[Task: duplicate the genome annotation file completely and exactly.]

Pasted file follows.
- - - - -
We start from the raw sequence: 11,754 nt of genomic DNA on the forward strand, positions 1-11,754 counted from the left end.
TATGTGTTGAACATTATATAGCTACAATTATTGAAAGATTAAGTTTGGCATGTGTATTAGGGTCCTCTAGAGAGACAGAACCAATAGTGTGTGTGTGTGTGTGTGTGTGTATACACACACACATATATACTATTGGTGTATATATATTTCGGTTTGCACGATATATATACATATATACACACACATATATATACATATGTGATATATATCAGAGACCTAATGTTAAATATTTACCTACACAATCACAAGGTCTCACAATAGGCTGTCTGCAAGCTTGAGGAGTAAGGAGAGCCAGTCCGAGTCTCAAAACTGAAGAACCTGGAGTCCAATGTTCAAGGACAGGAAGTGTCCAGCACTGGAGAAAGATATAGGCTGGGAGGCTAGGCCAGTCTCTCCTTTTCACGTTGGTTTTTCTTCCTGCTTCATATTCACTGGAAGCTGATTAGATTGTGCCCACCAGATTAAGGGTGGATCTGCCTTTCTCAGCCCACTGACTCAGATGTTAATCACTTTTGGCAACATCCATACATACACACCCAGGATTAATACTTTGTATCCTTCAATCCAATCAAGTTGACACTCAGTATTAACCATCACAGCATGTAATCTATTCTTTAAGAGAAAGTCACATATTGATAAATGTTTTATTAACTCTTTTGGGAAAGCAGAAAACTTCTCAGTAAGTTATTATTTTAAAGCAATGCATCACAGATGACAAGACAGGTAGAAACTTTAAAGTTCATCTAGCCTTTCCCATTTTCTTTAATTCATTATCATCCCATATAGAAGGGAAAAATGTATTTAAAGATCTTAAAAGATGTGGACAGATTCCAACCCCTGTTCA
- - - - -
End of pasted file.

We start from the raw sequence: 11,754 nt of genomic DNA on the forward strand, positions 1-11,754 counted from the left end.
TATGTGTTGAACATTATATAGCTACAATTATTGAAAGATTAAGTTTGGCATGTGTATTAGGGTCCTCTAGAGAGACAGAACCAATAGTGTGTGTGTGTGTGTGTGTGTGTATACACACACACATATATACTATTGGTGTATATATATTTCGGTTTGCACGATATATATACATATATACACACACATATATATACATATGTGATATATATCAGAGACCTAATGTTAAATATTTACCTACACAATCACAAGGTCTCACAATAGGCTGTCTGCAAGCTTGAGGAGTAAGGAGAGCCAGTCCGAGTCTCAAAACTGAAGAACCTGGAGTCCAATGTTCAAGGACAGGAAGTGTCCAGCACTGGAGAAAGATATAGGCTGGGAGGCTAGGCCAGTCTCTCCTTTTCACGTTGGTTTTTCTTCCTGCTTCATATTCACTGGAAGCTGATTAGATTGTGCCCACCAGATTAAGGGTGGATCTGCCTTTCTCAGCCCACTGACTCAGATGTTAATCACTTTTGGCAACATCCATACATACACACCCAGGATTAATACTTTGTATCCTTCAATCCAATCAAGTTGACACTCAGTATTAACCATCACAGCATGTAATCTATTCTTTAAGAGAAAGTCACATATTGATAAATGTTTTATTAACTCTTTTGGGAAAGCAGAAAACTTCTCAGTAAGTTATTATTTTAAAGCAATGCATCACAGATGACAAGACAGGTAGAAACTTTAAAGTTCATCTAGCCTTTCCCATTTTCTTTAATTCATTATCATCCCATATAGAAGGGAAAAATGTATTTAAAGATCTTAAAAGATGTGGACAGATTCCAACCCCTGTTCA